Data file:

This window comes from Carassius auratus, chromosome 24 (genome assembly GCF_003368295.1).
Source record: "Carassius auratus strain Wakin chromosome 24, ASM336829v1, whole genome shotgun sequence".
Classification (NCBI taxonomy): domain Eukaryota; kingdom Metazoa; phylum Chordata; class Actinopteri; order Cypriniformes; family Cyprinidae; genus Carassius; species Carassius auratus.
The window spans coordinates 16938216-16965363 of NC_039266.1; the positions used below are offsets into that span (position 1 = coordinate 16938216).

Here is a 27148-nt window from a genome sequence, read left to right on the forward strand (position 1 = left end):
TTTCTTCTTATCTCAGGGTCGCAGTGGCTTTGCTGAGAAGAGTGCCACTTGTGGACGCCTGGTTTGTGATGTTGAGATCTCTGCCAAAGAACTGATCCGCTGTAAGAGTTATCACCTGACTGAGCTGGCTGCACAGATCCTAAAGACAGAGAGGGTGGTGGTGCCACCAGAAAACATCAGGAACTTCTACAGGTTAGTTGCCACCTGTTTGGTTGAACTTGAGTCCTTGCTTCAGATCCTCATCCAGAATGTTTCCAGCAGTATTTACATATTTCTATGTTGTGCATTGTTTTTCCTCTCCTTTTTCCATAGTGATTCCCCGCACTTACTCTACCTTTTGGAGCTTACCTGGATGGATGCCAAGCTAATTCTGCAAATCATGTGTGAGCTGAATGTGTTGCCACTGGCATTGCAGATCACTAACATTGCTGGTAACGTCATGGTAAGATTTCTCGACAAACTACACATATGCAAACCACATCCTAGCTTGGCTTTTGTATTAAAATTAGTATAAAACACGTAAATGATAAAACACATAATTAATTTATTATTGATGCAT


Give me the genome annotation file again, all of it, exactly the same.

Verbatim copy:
This window comes from Carassius auratus, chromosome 24 (genome assembly GCF_003368295.1).
Source record: "Carassius auratus strain Wakin chromosome 24, ASM336829v1, whole genome shotgun sequence".
Classification (NCBI taxonomy): domain Eukaryota; kingdom Metazoa; phylum Chordata; class Actinopteri; order Cypriniformes; family Cyprinidae; genus Carassius; species Carassius auratus.
The window spans coordinates 16938216-16965363 of NC_039266.1; the positions used below are offsets into that span (position 1 = coordinate 16938216).

Here is a 27148-nt window from a genome sequence, read left to right on the forward strand (position 1 = left end):
TTTCTTCTTATCTCAGGGTCGCAGTGGCTTTGCTGAGAAGAGTGCCACTTGTGGACGCCTGGTTTGTGATGTTGAGATCTCTGCCAAAGAACTGATCCGCTGTAAGAGTTATCACCTGACTGAGCTGGCTGCACAGATCCTAAAGACAGAGAGGGTGGTGGTGCCACCAGAAAACATCAGGAACTTCTACAGGTTAGTTGCCACCTGTTTGGTTGAACTTGAGTCCTTGCTTCAGATCCTCATCCAGAATGTTTCCAGCAGTATTTACATATTTCTATGTTGTGCATTGTTTTTCCTCTCCTTTTTCCATAGTGATTCCCCGCACTTACTCTACCTTTTGGAGCTTACCTGGATGGATGCCAAGCTAATTCTGCAAATCATGTGTGAGCTGAATGTGTTGCCACTGGCATTGCAGATCACTAACATTGCTGGTAACGTCATGGTAAGATTTCTCGACAAACTACACATATGCAAACCACATCCTAGCTTGGCTTTTGTATTAAAATTAGTATAAAACACGTAAATGATAAAACACATAATTAATTTATTATTGATGCAT